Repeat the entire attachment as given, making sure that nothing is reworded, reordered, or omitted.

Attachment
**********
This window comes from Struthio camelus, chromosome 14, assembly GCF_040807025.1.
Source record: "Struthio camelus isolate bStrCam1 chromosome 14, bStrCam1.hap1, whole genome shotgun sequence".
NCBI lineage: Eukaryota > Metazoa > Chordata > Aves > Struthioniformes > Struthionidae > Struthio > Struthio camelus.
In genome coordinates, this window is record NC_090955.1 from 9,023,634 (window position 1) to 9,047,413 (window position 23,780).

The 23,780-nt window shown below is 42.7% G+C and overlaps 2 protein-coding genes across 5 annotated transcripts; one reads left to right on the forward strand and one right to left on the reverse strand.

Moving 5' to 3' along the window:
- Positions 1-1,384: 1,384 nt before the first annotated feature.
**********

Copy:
This window comes from Struthio camelus, chromosome 14, assembly GCF_040807025.1.
Source record: "Struthio camelus isolate bStrCam1 chromosome 14, bStrCam1.hap1, whole genome shotgun sequence".
NCBI lineage: Eukaryota > Metazoa > Chordata > Aves > Struthioniformes > Struthionidae > Struthio > Struthio camelus.
In genome coordinates, this window is record NC_090955.1 from 9,023,634 (window position 1) to 9,047,413 (window position 23,780).

The 23,780-nt window shown below is 42.7% G+C and overlaps 2 protein-coding genes across 5 annotated transcripts; one reads left to right on the forward strand and one right to left on the reverse strand.

Moving 5' to 3' along the window:
- Positions 1-1,384: 1,384 nt before the first annotated feature.